3.9 Uncertainty modeling......Page 107
3.9.1 Uncertainty modeling in regional impacts......Page 109
3.9.2 Uncertainty propagation......Page 114
3.10 Summary......Page 115
Exercises......Page 118
4.1 Introduction......Page 120
4.1.1.1 Spectral reflectance for vegetation......Page 121
4.1.2 Passive/active remote sensing......Page 122
4.2 Digital images......Page 123
4.2.1 Color composites......Page 124
4.2.2.4 Temporal resolution......Page 125
4.4.1.1 Linear contrast stretch......Page 127
4.4.4 Filtering techniques......Page 128
4.4.5.2 Directional filter......Page 129
4.4.6 Intensity, hue, saturation images......Page 130
4.4.7 Time-composite images......Page 131
4.4.9 Digital mosaics......Page 132
4.5.1 Principal component images......Page 133
4.5.2 Ratio images......Page 134
4.5.3.3 Atmospherically corrected indices......Page 135
4.5.5.1 Unsupervised classification......Page 136
4.5.5.2 Supervised classification......Page 137
4.5.5.3 Ground truth collection/verification......Page 138
4.7 Utility of remote sensing for hydrologic modeling......Page 139
4.7.1.1 Delineating the boundaries of areas likely to get rain......Page 140
4.7.3 Rainfall-runoff modeling......Page 141
4.7.3.2 Distributed hydrologic models......Page 142
4.7.4.3 Tropical Rainfall Measuring Mission......Page 143
4.8 Demonstration of image processing using MATLAB......Page 144
4.8.1.2 Histogram equalization......Page 145
4.8.2.1 Converting image storage classes......Page 146
4.8.3.3 Multiplying images......Page 147
4.8.5.3 Image rotation......Page 148
4.8.6.4 Edge detection......Page 149
4.9 Conclusions and future scope......Page 150
Exercises......Page 151
5.2 Representation of spatial objects in GIS......Page 152
5.2.4 Comparison of raster and vector formats......Page 153
5.3.2 Raster-based distance tools......Page 154
5.4 Digital elevation models......Page 155
5.4.2.2 Triangulated irregular network......Page 156
5.5 Applications of digital elevation modeling......Page 157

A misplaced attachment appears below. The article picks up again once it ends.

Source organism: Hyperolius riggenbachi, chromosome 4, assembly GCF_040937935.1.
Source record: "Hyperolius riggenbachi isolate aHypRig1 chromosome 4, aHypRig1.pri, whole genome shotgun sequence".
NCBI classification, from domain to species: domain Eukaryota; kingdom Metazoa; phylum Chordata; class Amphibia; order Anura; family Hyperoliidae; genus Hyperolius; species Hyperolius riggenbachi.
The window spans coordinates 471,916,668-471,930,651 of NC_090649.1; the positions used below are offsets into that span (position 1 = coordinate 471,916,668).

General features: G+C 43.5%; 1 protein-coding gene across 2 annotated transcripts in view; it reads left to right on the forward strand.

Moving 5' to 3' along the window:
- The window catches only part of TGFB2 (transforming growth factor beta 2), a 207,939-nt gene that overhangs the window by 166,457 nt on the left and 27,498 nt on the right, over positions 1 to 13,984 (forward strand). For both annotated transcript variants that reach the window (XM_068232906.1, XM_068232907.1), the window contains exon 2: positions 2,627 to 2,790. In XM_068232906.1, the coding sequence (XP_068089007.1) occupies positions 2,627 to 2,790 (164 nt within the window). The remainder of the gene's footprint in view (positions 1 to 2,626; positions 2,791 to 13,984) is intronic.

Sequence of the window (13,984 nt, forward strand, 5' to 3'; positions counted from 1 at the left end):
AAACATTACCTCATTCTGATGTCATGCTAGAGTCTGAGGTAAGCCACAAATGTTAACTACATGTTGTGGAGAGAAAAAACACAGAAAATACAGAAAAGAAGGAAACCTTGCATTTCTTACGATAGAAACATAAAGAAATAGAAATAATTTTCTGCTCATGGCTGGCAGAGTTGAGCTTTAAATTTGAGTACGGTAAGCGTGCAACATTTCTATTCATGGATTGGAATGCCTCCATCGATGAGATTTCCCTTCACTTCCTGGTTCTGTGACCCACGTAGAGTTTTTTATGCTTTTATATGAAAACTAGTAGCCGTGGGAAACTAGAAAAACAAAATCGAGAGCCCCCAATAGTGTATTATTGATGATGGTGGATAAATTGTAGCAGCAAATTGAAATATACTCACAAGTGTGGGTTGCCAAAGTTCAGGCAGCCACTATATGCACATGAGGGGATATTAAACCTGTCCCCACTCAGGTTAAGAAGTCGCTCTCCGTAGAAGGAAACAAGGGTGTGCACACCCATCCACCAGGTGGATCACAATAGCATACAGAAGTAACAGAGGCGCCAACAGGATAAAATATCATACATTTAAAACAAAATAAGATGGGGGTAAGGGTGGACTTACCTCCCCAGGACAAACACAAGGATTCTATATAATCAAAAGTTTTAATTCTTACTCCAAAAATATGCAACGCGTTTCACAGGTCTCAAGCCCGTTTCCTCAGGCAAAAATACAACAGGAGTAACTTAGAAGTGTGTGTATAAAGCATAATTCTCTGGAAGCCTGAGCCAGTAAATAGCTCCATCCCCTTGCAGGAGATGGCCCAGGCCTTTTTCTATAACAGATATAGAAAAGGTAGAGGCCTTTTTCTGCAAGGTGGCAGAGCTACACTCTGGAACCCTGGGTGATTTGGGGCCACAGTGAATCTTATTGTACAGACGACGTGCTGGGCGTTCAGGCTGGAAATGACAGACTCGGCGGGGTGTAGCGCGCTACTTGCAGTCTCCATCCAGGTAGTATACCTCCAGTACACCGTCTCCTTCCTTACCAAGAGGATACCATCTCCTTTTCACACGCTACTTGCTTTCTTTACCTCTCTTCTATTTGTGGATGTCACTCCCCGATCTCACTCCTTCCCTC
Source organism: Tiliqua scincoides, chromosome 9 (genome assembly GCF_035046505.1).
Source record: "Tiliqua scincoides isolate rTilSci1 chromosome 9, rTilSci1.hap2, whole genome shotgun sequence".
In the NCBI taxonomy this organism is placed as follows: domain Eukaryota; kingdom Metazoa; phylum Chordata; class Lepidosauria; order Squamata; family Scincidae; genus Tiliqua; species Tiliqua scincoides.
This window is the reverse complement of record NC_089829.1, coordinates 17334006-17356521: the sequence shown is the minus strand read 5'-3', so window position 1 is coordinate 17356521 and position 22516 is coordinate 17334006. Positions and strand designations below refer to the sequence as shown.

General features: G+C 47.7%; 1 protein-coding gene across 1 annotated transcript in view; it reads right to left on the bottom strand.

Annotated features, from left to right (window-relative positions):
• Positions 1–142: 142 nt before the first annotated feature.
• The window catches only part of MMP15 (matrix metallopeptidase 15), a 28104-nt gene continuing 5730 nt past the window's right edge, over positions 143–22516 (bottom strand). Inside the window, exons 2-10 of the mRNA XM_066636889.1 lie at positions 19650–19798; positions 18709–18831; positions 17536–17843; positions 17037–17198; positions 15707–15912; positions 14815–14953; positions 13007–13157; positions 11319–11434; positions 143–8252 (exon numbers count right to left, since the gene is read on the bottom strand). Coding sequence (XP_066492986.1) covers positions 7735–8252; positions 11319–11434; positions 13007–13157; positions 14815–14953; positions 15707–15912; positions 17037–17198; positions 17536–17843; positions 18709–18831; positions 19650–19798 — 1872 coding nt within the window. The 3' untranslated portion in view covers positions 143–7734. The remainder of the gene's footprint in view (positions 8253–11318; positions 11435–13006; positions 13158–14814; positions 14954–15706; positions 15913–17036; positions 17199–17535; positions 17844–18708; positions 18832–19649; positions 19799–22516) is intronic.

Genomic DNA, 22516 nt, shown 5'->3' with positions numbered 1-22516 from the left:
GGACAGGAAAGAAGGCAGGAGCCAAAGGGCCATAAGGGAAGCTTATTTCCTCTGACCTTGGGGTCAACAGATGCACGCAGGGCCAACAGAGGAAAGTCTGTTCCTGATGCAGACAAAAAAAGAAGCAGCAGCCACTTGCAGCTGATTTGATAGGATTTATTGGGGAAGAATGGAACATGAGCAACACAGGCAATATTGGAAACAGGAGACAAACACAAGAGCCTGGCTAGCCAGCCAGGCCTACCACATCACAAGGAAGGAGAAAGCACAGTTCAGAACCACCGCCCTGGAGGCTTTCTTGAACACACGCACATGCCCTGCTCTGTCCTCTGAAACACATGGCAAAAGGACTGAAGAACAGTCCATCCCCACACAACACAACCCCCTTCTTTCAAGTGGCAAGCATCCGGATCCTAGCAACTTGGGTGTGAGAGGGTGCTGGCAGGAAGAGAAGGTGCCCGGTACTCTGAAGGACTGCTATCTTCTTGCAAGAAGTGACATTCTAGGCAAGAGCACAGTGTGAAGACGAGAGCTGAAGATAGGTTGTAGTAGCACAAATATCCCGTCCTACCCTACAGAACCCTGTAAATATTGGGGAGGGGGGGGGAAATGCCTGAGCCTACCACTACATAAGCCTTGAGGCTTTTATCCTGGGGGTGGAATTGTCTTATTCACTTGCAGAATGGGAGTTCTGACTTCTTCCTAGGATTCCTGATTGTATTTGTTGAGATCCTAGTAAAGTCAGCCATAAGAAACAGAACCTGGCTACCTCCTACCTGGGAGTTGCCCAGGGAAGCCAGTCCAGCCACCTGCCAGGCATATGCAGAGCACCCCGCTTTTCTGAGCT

(b) Flow network......Page 158
(e) Stream links......Page 159
(c) Flow accumulation......Page 160
5.6.1 LIDAR......Page 161
5.6.3 Radar interferometry......Page 163
5.7 Combining digital images and maps......Page 164
5.8 Integration of spatial, non-spatial, and ancillary data into a distributed hydrologic model......Page 165
5.9.2 Near real-time monitoring of floods......Page 166
5.9.3 Modeling using LIDAR data......Page 171
5.10.1.1 Internet protocol......Page 172
5.10.1.2 Common web protocols......Page 173
5.10.2 Web GIS......Page 174
5.10.4 Real-time decision support systems (RT-DSS) for hydrologic modeling using Web GIS......Page 175
5.11 Summary......Page 176
Exercises......Page 177
6.1.1 Streamflow projection methods......Page 178
6.1.3 Study region and data used......Page 179
6.1.4.1 Stage 1: Calibration and validation of the SWAT model......Page 181
6.1.4.2 Stage 2: Downscaling......Page 186
6.1.4.3 Stage 3: Disaggregation......Page 187
6.1.5 Summary of the case study......Page 188
6.2.2 Future flood peaks and water availability......Page 190
6.2.3 Uncertainty modeling......Page 193
6.3 Future perspectives......Page 196
6.4 Summary......Page 197
References......Page 199
Index......Page 208
Download
Code

Floods in a Changing Climate: Hydrologic Modeling
Become a 
VIP Member to see this content